John Hildebidle, a dear friend from my poetry life, wrote to ask, ‟What about the butterfly?”
Sheryl Erickson and Martin Fuchs gave me the butterfly, which is a kite, at the beginning of their daughter Sophie’s time with me.
It felt like an apt emblem for everything parents gave, year after year, to the life of the class:
- the gossamer but tough, often hard-won strength of parents’ faith in our mission and methods;
- the powerful, buoyant, transforming lift given by parents’ contributions of time, patience, shared skills and new ideas;
- the brightness of parents’ joy whenever students shared their learning– enthusiasm not just for their own child’s efforts but for every child’s.
That last one seemed especially apt. In classes before mine, Sheryl had put lots of volunteer energy into exactly that, to strengthen parents’ care for each others’ children.
I hung the butterfly high on the classroom wall, and waited to see what else it would mean for us.
For some students, the butterfly was above all a rich collection of colors. During morning sketching, over the years, many students chose to draw the butterfly, reproducing all its shades and shadings with our markers or colored pencils, as faithfully as they could. In this way the butterfly multiplied and flew away, onto shelves and into closets, but also into hearts–the way things can, even when they seem to disappear.
Meanwhile, gradually, privately, the butterfly became a reminder for me, to try to be fierce in moderation, as wacky as that may sound. I had had teachers myself who cared enormously about their subjects or their students or all of it, as I did. I knew that to venture into a classroom with the passion I brought inevitably carried some risks. Day after day, I looked at the butterfly and told myself to breathe, to ask questions and listen, to have faith in the fullness of time. To try, as much as I could and when I could, for a light touch. Of course, I often had to forgive myself and start over, every day, as all of us must.
None of that was what I wrote back to John, because ultimately all of that combined with something more, and the butterfly became, in the words of my email to him, ‟a sort of guiding spirit for the classroom, encouragement to use whatever freedom we had, to be vivid and colorful.”
The life of a progressive school is full of determination to do the right thing, to ‟make meaningful things happen,” as one past head of Touchstone School, Steve Dannenberg, used to say. Teachers and staff, parents and grandparents, all carry a profound sense of responsibility: to students, to the spirit of learning, to the truth of the world. None of that intends to be grim–or fierce–but it can become so, as the things most important to us can.
Early in my teaching career, I explained to a friend that I felt weighed down by the incredible opportunity, the freedom, to teach exactly the way I believed. If I could do that, I had to do that, and I was getting very little sleep in the effort, straining too hard.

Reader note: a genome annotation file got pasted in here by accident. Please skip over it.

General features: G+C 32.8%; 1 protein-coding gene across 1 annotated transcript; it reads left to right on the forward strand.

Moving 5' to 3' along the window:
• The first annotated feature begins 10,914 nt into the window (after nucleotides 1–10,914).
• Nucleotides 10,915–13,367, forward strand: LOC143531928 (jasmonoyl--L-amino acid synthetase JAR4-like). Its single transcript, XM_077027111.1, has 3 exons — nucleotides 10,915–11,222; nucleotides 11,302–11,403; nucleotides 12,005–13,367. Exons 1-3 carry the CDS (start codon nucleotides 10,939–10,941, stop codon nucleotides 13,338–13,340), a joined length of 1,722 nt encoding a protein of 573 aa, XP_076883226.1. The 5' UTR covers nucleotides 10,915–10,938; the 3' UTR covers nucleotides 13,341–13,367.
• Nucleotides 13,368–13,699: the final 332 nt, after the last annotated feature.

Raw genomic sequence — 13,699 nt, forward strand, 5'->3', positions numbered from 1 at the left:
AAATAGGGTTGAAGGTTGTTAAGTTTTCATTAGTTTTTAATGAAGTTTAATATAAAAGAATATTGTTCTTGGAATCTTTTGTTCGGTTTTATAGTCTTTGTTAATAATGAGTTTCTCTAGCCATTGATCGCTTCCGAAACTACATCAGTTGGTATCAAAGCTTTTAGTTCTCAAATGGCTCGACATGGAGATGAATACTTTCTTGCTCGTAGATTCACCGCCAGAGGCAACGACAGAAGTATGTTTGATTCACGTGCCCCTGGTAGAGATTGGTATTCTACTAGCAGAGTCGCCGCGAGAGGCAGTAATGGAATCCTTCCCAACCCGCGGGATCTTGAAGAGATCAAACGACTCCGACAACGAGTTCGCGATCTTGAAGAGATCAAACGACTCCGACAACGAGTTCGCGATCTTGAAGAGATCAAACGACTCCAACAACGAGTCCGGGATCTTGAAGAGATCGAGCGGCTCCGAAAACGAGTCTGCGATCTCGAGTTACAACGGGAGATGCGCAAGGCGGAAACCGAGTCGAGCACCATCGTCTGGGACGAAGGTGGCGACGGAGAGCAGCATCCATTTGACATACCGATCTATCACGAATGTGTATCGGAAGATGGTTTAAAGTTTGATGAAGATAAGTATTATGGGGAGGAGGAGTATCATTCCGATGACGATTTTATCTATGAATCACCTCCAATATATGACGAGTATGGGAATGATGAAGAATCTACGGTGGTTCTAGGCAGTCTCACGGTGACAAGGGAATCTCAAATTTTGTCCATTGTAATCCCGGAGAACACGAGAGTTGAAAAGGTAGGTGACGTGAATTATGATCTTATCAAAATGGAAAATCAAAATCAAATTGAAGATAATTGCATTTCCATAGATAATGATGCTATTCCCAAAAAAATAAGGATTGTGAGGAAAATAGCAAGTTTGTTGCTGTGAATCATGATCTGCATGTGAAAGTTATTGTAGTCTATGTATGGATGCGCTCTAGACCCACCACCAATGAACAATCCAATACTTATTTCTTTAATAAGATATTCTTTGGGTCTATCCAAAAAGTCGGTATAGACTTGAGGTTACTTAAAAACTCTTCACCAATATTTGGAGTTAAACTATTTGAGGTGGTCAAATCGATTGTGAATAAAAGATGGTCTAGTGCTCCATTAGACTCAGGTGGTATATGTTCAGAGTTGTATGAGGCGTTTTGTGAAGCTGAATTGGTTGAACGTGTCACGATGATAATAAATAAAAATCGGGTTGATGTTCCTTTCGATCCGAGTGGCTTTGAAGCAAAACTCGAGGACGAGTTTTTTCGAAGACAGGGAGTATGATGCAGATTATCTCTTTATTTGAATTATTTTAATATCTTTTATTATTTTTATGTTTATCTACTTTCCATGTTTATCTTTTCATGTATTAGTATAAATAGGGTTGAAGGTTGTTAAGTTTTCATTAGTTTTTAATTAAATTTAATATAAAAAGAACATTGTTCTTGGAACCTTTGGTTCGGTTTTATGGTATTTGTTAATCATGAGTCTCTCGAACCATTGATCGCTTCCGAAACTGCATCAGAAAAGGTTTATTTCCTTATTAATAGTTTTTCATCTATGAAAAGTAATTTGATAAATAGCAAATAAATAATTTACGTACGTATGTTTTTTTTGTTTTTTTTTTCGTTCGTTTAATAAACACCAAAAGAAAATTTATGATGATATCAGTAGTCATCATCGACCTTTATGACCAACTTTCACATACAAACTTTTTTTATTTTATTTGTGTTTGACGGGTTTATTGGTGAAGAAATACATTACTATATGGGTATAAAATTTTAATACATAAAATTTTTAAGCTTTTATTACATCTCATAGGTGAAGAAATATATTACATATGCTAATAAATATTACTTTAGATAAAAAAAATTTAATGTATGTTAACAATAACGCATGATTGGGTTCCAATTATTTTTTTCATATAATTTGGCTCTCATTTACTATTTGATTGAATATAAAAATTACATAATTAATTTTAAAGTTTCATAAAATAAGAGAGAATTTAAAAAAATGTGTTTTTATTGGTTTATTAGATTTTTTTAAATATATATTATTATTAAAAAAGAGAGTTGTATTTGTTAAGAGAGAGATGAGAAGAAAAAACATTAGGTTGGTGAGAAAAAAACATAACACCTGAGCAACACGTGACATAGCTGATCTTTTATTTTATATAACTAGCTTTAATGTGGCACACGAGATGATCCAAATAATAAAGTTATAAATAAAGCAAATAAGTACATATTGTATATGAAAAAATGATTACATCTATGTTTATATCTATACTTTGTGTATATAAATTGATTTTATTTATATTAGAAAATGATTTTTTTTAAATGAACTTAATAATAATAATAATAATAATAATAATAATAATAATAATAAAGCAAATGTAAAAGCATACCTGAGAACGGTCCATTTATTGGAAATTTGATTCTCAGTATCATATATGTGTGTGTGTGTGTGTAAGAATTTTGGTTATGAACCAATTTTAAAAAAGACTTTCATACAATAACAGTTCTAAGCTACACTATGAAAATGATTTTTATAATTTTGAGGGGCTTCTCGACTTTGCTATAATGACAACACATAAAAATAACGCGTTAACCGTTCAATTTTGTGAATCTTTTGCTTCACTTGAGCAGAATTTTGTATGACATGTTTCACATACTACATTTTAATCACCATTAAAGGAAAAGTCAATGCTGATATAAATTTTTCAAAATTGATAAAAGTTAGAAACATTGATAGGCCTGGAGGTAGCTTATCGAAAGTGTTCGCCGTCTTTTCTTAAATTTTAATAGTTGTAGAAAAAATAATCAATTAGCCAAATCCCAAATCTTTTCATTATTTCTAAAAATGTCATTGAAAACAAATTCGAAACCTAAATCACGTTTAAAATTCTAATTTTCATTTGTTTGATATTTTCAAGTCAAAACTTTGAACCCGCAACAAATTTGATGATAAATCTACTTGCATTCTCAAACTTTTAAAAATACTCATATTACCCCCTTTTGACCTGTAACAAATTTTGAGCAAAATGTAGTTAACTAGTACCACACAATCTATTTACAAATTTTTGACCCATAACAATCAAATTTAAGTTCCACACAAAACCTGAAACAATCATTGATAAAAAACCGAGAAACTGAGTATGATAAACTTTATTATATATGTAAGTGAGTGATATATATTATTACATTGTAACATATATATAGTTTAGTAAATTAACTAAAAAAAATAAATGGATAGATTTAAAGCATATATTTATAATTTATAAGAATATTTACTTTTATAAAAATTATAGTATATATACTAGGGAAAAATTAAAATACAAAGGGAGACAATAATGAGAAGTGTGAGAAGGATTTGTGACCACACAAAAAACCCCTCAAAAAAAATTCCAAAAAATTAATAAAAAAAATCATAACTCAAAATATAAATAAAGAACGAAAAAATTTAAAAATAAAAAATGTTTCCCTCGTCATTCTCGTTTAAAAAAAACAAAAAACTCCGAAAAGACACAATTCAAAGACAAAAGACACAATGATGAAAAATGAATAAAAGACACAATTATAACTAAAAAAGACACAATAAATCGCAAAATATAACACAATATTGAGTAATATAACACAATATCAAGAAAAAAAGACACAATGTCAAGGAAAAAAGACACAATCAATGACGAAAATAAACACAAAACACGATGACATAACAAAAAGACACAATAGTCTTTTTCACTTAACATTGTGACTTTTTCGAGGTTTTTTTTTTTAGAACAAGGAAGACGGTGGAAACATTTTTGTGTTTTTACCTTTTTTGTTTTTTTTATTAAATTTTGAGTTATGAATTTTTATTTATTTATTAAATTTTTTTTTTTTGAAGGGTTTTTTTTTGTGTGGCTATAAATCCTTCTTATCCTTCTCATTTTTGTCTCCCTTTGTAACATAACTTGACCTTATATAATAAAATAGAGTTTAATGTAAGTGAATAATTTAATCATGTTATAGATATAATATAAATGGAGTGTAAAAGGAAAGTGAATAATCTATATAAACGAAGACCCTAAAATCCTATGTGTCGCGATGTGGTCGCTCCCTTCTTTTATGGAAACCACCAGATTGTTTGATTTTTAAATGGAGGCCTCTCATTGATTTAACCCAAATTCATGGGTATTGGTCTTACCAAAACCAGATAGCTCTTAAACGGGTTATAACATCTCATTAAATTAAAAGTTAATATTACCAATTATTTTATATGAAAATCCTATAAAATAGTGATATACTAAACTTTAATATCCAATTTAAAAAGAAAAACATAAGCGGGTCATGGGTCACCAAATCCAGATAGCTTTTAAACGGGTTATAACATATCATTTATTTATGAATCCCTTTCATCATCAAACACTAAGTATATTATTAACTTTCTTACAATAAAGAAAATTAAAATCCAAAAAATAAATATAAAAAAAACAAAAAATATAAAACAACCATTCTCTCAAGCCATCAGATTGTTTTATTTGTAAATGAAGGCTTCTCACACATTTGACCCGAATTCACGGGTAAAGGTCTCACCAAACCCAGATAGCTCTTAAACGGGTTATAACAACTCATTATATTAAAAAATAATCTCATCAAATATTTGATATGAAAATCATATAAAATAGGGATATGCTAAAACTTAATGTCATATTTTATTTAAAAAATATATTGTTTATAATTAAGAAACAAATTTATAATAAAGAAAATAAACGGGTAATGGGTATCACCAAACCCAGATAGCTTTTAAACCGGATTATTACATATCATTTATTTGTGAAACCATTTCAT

I can’t say that ever completely changed. Still, here’s what I’ve learned about freedom: We never have as much freedom as we want, for pursuing what matters to us–and yet we never actually use all the freedom we have. But there’s also this: the more earnestly we try to inhabit our freedom, the more we become like butterflies whose wings have grown too heavy.
So the butterfly kite is flying high on the virtual wall of my blog, to remind me that yes, I want to be true to many important things; yes, I want to make meaningful things happen, in what I explore and write about in this “year to think it over.” But I want to do that with the wind in my sails, with the wonderful colors of classroom life in my heart, with a grin and a whistle when that’s called for. With joy.
As for the artist’s model with her arms spread wide, gesturing: it’s possible that you just had to be there.
Exceptional wisdom there for a lot more than teaching, and I love the words you use to describe that truth. For me, the struggle is at the other end of the age spectrum, working with dying people. It can be so tempting in that work to expect to dwell always in the depths, helping people face death, uncovering deep meaning and healing in transformative moments. But often the work of the day lies in that light touch you describe: in my case, simple time spent, and small kindnesses, and creating — not filling — space. It’s important for me to be open to what the time can hold, to be willing to go where each moment leads, without weighing it down with too much earnest expectation of Significance. I guess a teacher given the opportunity to focus on deeper learning has exactly the same temptation: to embrace the liberating permisssion to go deep so earnestly that the beauty and grace of the simple everyday is missed.
Like you I often have to forgive myself for not using a light touch. It is a responsibility, to teach our young people to find their way in the world , yet be true to your own passions and truths. I agree it can be grim, but what we all hope for is to give our students gossamer wings